Keane got a waiver and was allowed to play with fully-grown men, including USA internationals and many of the players who have gone on to be back-to-back Major League Rugby winners with the Seattle Seawolves in recent years.

He also had a brief visit back home in early 2019 when Dan van Zyl invited him for a week of training at Rugby Academy Ireland.

“Dan taught me a lot, the fundamentals of passing – where to put my feet, how to follow through – and we did a lot of box kicking.”

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Back in the US, Keane helped the Eastside Lions into the final of the national competition and was voted the best scrum-half in the country by Flo Rugby, who broadcast rugby Stateside. Having played for the USA U18s in 2018, Keane was back with that national team for a second time last year.

As such, he had a strong range of options for college but whittled it down to two: St Mary’s in California or Trinity in Dublin.

“I visited Tony Smeeth in Trinity and I really liked it,” says Keane of coming close to moving to Dublin. “I saw my family too, walked all around the campus, but I wasn’t sure I wanted to make that move.

“I spoke to Tony and he’s good friends with the head coach in St Mary’s, Tim O’Brien, and Tony told me that if I didn’t come to Trinity, I should choose St Mary’s.”

St Mary’s is a small place, with few distractions and a lot of rugby. So it suits Keane down to the ground. He ended up playing lots at out-half in 2020 before the lockdown and though his St Mary’s backs coach Brendan O’Meara agrees that he’s a nine, Keane has “learned a lot about the game from playing at 10.”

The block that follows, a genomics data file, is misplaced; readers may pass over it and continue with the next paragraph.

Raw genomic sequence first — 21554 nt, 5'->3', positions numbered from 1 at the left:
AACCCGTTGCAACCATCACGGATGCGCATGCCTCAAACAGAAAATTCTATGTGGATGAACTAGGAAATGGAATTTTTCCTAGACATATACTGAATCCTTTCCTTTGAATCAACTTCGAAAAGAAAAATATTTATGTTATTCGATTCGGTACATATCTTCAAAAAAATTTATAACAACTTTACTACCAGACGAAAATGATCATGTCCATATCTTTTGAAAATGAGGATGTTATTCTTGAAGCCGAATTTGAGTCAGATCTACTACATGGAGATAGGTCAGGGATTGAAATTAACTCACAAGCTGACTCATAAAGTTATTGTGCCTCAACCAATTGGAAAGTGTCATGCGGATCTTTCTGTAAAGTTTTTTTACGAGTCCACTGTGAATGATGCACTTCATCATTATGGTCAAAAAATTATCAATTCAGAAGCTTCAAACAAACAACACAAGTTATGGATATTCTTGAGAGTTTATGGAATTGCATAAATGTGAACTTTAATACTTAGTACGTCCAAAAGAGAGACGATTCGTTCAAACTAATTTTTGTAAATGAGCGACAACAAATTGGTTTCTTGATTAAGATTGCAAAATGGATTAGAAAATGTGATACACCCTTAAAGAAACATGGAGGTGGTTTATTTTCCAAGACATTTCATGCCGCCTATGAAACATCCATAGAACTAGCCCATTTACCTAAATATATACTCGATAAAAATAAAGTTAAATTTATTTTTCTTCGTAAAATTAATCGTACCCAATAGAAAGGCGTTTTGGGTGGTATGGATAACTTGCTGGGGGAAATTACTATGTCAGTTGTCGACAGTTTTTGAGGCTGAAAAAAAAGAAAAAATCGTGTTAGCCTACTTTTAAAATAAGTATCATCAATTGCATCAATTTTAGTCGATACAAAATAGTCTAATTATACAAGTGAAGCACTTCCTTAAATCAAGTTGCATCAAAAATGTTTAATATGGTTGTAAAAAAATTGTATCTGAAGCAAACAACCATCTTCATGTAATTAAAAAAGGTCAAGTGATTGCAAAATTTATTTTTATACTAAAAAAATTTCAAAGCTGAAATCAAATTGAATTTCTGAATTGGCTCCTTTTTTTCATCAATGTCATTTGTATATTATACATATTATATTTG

Unsurprisingly, Keane has had help from the Irishmen who work in and represent the US. Greg McWilliams, head coach of RUNY in Major League Rugby, knew his dad and provided advice, also linking Keane with AJ MacGinty – who came through US college rugby, qualified to play for the Eagles on residency, and then moved into the pro game.

aj-macginty USA out-half and fellow Dublin native AJ MacGinty has had an influence on Keane. Source: Ryan Byrne/INPHO

“AJ has helped me out quite a bit,” says Keane. “It was through Greg that we linked up. I was over in England a few years ago and we met him before one of his Sale matches.

“He talked me through how he did it – going to Life University [in Georgia], played for the Eagles, went to the World Cup, signed for Connacht and was outstanding there before moving to Sale.

“He had almost given up on his rugby dream at one stage, but it shows what can happen.”

Keane’s own dream is burning brightly and he would love a shot with a professional club in Europe.

He has spoken to people with connections in the pro game and cites the example of Roman Salanoa, who played for the USA U20s and has just signed with Munster from Leinster, as he explains his hopes of finding an opportunity.

“I don’t want to just end up playing local club rugby in a few years, I want to go further than that,” says Keane, who remains Ireland-eligible despite his USA underage caps.

“Playing here in America, it can be hard to get your name out there. People are like, ‘Ah, he’s just from America, no one is any good there, it’s just a bunch of American football players.’

“The academies in Ireland are obviously so hard to get into because schools rugby there is just insane, it’s like a factory.

“But I’d love to get into an academy somewhere because I want to play pro rugby.”

-First published today at 19.30

About the author:

Murray Kinsella